The thing that attracted me to the original season of this show was the insane premise – a boy who meets a girl and plans to kill her. Thing is, we know that’s not happening now. We know he likes her, and we know he’s not really all that psychopathic. The ending to the first season was quite epic. At the time, I really wanted a second season. But in hindsight, they really could have just left it there.

The show tries to keep the story alive by introducing a newly psychopathic character. But it all loops back to the same story, and the side plots are quite weak. The show felt very slow-moving, even for half-hour episodes.

You’ll no doubt have watched this already if you were a die-hard fan of the first season. If you’re new to the series – give the first one a watch, I highly recommend it. But you can stop it there.


What I thought about: The Expanding Universe of Ashley Garcia

A light-weight family sitcom, this show has few surprises and isn’t all that funny. But a decent set of characters kept me watching.

Science smarts meets social smarts

What’s it about?
Ashley is a teenage genius. She already has a PhD, and has just secured a job working at the JPL (A NASA facility). To get there, she has to move out of her very reluctant mother’s house to live with her uncle, Victor, a retired professional American Football player and present-day school coach.

Let me introduce some other cast members: Brooke, Ashley’s childhood best friend (a typical teenager, sans PhD, but socially savvy). Stick, the football team’s equipment manager (a slightly awkward, slightly nerdy kid). And Tad, the team captain (and stereotypical jock character).

Ashley’s excited to start her job, but she’s also looking forward to catching up with a few lost bits of childhood that she sacrificed for her studies. She’s never had a group of girl friends before, she’s never kissed a guy, you get the idea.

What do I like about it?
The cast are decent, and it’s interesting to see how teenage sitcoms have changed since the days of Drake and Josh and Suite Life. There’s obviously more of a focus on Instagram and other social media, which the show handles quite well.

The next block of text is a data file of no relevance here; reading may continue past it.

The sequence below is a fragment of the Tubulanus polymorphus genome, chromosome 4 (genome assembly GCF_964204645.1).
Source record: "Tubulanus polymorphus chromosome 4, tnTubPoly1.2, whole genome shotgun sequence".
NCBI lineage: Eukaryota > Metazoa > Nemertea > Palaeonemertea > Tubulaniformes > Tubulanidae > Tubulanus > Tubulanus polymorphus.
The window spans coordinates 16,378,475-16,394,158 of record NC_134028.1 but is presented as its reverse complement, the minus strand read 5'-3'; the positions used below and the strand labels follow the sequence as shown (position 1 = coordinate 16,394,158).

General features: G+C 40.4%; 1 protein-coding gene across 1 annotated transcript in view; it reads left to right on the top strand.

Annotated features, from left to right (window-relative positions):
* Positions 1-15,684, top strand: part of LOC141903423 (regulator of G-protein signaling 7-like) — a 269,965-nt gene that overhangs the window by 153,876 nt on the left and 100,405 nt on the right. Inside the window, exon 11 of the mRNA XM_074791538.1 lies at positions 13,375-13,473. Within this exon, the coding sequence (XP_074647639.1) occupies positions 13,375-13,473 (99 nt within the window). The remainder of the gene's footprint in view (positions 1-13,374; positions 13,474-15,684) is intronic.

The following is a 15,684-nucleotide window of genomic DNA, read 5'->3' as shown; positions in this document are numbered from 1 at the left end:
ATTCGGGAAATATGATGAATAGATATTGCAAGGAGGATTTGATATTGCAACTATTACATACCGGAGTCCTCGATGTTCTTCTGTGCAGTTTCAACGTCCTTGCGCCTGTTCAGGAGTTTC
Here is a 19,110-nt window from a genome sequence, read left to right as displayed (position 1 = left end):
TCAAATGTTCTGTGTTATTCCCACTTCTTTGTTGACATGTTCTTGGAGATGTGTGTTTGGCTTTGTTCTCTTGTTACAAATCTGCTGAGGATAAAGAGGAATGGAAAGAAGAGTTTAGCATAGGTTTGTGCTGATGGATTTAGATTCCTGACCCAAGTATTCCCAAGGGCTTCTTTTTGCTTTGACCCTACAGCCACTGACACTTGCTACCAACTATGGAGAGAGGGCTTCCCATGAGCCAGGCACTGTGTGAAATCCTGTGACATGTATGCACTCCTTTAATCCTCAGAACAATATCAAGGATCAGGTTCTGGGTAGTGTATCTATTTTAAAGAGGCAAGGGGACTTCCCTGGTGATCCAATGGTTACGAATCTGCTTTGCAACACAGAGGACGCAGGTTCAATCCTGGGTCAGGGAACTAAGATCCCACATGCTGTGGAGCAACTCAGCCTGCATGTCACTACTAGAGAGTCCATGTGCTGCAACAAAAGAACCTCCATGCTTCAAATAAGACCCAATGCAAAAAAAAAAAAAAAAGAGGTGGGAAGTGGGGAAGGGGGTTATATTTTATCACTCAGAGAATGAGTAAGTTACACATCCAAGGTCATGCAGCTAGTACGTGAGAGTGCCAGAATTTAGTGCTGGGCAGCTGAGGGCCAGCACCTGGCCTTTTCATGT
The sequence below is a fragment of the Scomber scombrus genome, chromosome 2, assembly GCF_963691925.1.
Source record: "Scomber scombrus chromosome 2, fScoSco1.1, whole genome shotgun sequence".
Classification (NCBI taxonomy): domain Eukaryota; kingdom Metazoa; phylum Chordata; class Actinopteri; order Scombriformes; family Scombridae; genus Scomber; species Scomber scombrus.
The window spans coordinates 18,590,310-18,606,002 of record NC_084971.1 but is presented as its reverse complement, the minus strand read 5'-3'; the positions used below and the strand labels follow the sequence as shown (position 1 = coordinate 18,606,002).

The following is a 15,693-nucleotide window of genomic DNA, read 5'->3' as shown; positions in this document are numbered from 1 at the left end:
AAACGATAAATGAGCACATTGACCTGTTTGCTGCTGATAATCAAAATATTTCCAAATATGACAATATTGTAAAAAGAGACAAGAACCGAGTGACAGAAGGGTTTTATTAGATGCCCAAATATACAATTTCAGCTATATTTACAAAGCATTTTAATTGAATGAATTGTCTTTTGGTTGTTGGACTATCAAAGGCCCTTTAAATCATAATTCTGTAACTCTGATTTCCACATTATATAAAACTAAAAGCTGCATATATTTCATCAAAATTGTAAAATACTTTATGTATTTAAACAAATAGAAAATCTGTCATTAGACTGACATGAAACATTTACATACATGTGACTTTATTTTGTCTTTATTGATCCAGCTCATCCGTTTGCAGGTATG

Victor, the uncle, is a funny character. He totally forgot his niece was was coming, and has had to quickly adapt from his one-night-stand adventures into becoming a responsible adult, looking after Ashley as she spends late nights out partying with her friends.

You do also get attached to some of the plot, and, no surprises, it’s got to do with the characters’ respective love interests.

What do I not like about it?
If it sounds like this review is a little flat, that’s because the show is, too. None of the jokes are laugh-out-loud funny, and nothing here is particularly deep. In that regard, it is kinda boring.

Remember this is a family sitcom and stuff needs to be kept at surface level a lot of the time.

Worth a watch?
I’ll be honest, I started watching this primarily because it’s shot in Dolby Vision and I just got a compatible TV. For those interested, HDR really shines in this show, with amazing specular highlights in lights, eyeballs, and jewellery.

You probably shouldn’t watch this show unless you like the premise and want something a bit light and family-oriented to stick on.

By the way…

  • This is another one of Netflix’s primarily Latinx-led shows. I haven’t found a bad one so far.
  • Wikipedia says the show was green-lit for 16 episode, but this season only has 8. Second season incoming?